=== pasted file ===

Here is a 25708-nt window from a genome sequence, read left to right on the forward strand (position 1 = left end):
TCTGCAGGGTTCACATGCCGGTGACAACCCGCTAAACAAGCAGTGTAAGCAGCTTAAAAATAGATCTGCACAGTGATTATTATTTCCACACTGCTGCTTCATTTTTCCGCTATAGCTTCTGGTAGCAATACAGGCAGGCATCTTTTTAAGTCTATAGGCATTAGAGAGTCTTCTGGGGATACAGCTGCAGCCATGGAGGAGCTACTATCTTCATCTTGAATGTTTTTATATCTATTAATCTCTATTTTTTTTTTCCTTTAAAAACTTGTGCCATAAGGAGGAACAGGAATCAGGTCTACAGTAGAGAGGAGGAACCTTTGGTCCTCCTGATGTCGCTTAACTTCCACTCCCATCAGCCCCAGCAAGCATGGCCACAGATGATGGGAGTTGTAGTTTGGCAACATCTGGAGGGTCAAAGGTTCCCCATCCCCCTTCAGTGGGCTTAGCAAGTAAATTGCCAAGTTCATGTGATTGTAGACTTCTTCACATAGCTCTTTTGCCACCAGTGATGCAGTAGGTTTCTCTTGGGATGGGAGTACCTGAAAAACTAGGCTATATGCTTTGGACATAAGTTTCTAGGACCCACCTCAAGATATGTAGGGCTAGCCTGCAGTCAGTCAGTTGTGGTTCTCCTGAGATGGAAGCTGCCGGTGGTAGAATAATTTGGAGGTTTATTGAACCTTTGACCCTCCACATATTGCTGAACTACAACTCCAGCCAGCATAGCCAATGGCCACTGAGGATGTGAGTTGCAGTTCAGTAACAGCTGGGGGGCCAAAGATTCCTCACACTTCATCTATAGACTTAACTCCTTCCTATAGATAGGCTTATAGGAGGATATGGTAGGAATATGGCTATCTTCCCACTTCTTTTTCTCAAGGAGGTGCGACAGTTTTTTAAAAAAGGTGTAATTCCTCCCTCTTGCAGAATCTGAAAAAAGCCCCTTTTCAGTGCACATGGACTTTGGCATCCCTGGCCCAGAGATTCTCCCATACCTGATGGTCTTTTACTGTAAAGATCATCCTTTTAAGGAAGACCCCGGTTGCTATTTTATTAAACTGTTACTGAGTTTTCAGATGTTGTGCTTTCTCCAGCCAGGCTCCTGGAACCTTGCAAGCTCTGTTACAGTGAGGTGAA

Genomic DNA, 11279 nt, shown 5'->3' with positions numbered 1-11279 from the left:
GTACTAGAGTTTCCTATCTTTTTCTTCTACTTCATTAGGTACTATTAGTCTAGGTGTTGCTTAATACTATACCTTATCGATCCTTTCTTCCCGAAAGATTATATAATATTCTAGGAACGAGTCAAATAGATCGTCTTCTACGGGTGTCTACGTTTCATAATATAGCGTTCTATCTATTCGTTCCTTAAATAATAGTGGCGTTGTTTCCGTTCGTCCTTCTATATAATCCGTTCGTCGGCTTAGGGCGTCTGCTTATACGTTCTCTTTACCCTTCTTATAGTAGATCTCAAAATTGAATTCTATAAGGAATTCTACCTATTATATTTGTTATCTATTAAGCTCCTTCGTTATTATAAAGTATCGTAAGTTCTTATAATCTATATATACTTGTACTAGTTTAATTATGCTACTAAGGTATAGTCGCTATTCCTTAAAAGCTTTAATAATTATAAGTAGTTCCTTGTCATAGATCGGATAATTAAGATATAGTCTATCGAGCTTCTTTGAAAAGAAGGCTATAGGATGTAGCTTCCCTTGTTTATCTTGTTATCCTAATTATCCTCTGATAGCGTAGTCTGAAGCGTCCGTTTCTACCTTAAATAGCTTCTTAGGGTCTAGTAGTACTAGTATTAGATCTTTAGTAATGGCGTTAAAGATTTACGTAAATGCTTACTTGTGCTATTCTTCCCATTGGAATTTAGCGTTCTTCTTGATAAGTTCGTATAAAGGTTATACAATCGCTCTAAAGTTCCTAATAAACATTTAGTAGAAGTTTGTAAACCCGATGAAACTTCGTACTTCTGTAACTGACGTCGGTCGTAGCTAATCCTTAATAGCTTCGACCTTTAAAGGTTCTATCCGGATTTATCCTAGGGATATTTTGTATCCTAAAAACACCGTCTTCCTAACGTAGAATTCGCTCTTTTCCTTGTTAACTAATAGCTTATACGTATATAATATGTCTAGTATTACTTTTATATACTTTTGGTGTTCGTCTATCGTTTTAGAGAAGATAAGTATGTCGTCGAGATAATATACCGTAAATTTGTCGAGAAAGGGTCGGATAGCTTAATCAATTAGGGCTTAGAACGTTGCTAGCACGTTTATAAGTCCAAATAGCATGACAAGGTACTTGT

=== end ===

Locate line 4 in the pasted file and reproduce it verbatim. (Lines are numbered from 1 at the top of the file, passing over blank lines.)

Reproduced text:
GTACTAGAGTTTCCTATCTTTTTCTTCTACTTCATTAGGTACTATTAGTCTAGGTGTTGCTTAATACTATACCTTATCGATCCTTTCTTCCCGAAAGATTATATAATATTCTAGGAACGAGTCAAATAGATCGTCTTCTACGGGTGTCTACGTTTCATAATATAGCGTTCTATCTATTCGTTCCTTAAATAATAGTGGCGTTGTTTCCGTTCGTCCTTCTATATAATCCGTTCGTCGGCTTAGGGCGTCTGCTTATACGTTCTCTTTACCCTTCTTATAGTAGATCTCAAAATTGAATTCTATAAGGAATTCTACCTATTATATTTGTTATCTATTAAGCTCCTTCGTTATTATAAAGTATCGTAAGTTCTTATAATCTATATATACTTGTACTAGTTTAATTATGCTACTAAGGTATAGTCGCTATTCCTTAAAAGCTTTAATAATTATAAGTAGTTCCTTGTCATAGATCGGATAATTAAGATATAGTCTATCGAGCTTCTTTGAAAAGAAGGCTATAGGATGTAGCTTCCCTTGTTTATCTTGTTATCCTAATTATCCTCTGATAGCGTAGTCTGAAGCGTCCGTTTCTACCTTAAATAGCTTCTTAGGGTCTAGTAGTACTAGTATTAGATCTTTAGTAATGGCGTTAAAGATTTACGTAAATGCTTACTTGTGCTATTCTTCCCATTGGAATTTAGCGTTCTTCTTGATAAGTTCGTATAAAGGTTATACAATCGCTCTAAAGTTCCTAATAAACATTTAGTAGAAGTTTGTAAACCCGATGAAACTTCGTACTTCTGTAACTGACGTCGGTCGTAGCTAATCCTTAATAGCTTCGACCTTTAAAGGTTCTATCCGGATTTATCCTAGGGATATTTTGTATCCTAAAAACACCGTCTTCCTAACGTAGAATTCGCTCTTTTCCTTGTTAACTAATAGCTTATACGTATATAATATGTCTAGTATTACTTTTATATACTTTTGGTGTTCGTCTATCGTTTTAGAGAAGATAAGTATGTCGTCGAGATAATATACCGTAAATTTGTCGAGAAAGGGTCGGATAGCTTAATCAATTAGGGCTTAGAACGTTGCTAGCACGTTTATAAGTCCAAATAGCATGACAAGGTACTTGT